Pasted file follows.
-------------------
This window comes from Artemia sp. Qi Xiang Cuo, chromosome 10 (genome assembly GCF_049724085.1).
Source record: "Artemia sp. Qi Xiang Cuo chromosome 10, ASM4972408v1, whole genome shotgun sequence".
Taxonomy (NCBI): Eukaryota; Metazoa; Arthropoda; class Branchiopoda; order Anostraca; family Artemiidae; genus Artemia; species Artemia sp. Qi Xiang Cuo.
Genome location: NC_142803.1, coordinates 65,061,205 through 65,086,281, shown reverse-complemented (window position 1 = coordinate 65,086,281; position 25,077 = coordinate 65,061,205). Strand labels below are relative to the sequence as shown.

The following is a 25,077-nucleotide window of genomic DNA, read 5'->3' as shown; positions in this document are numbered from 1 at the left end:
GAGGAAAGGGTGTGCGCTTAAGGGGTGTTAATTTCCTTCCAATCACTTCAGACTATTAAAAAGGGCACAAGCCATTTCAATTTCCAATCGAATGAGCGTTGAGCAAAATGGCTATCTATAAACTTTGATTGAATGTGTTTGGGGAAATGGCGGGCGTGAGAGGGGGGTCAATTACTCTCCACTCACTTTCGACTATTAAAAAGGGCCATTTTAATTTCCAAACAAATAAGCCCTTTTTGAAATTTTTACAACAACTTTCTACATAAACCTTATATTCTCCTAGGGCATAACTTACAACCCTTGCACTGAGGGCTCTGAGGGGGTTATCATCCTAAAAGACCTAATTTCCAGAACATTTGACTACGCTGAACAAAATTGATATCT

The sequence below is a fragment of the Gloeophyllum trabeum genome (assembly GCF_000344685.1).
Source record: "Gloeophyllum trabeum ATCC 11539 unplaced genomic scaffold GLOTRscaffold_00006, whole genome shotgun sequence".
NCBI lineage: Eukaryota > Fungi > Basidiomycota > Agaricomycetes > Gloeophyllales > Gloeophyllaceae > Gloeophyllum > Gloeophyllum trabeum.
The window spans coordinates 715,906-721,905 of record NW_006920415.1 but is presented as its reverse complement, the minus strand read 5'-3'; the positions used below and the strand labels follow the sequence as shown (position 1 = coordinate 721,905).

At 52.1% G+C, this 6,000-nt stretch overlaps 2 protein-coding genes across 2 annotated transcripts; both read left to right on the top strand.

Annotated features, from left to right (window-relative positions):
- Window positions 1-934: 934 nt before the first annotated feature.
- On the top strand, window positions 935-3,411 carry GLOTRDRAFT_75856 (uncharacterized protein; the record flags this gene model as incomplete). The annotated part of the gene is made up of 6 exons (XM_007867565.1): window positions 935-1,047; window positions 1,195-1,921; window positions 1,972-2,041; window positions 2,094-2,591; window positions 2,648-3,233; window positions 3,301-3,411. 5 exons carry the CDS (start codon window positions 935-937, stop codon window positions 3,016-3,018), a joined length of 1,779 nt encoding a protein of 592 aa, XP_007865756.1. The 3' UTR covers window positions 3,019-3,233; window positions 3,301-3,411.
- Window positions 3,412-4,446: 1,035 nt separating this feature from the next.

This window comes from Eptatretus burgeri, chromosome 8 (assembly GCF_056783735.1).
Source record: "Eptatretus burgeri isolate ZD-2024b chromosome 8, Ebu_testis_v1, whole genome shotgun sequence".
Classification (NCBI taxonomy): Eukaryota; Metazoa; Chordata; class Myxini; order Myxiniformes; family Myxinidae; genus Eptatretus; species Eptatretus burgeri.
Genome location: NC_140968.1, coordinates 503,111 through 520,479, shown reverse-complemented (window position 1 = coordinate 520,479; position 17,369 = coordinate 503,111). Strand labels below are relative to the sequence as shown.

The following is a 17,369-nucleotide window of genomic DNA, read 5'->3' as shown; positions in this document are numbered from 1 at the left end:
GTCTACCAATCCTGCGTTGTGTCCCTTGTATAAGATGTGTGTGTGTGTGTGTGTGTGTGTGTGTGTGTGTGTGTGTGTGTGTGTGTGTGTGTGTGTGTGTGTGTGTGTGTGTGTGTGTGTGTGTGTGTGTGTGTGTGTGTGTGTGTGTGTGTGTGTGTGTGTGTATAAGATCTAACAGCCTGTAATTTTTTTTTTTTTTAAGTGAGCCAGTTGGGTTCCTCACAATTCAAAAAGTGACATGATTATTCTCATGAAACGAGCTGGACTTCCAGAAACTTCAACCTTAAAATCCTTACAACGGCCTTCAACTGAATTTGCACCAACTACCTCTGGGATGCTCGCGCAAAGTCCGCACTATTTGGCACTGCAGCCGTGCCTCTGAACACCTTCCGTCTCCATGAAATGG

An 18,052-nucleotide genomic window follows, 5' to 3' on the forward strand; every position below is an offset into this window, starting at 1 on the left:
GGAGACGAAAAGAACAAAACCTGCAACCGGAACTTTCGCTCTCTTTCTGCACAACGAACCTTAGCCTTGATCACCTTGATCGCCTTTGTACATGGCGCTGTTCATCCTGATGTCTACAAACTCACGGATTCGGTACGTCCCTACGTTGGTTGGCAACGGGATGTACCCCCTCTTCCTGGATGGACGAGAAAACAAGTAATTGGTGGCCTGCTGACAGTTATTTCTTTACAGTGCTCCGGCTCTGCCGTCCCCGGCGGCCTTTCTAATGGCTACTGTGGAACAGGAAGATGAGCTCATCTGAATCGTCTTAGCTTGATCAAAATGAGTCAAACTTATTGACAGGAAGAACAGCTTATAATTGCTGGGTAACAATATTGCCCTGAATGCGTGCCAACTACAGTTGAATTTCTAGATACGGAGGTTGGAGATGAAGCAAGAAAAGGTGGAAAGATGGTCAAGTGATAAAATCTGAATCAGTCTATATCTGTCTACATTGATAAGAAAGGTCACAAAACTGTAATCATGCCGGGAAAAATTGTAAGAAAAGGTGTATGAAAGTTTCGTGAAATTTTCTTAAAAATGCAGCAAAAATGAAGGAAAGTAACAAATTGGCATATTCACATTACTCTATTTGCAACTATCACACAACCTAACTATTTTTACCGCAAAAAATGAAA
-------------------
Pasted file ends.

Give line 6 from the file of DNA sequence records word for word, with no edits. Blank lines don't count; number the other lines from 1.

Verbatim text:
GAGGAAAGGGTGTGCGCTTAAGGGGTGTTAATTTCCTTCCAATCACTTCAGACTATTAAAAAGGGCACAAGCCATTTCAATTTCCAATCGAATGAGCGTTGAGCAAAATGGCTATCTATAAACTTTGATTGAATGTGTTTGGGGAAATGGCGGGCGTGAGAGGGGGGTCAATTACTCTCCACTCACTTTCGACTATTAAAAAGGGCCATTTTAATTTCCAAACAAATAAGCCCTTTTTGAAATTTTTACAACAACTTTCTACATAAACCTTATATTCTCCTAGGGCATAACTTACAACCCTTGCACTGAGGGCTCTGAGGGGGTTATCATCCTAAAAGACCTAATTTCCAGAACATTTGACTACGCTGAACAAAATTGATATCT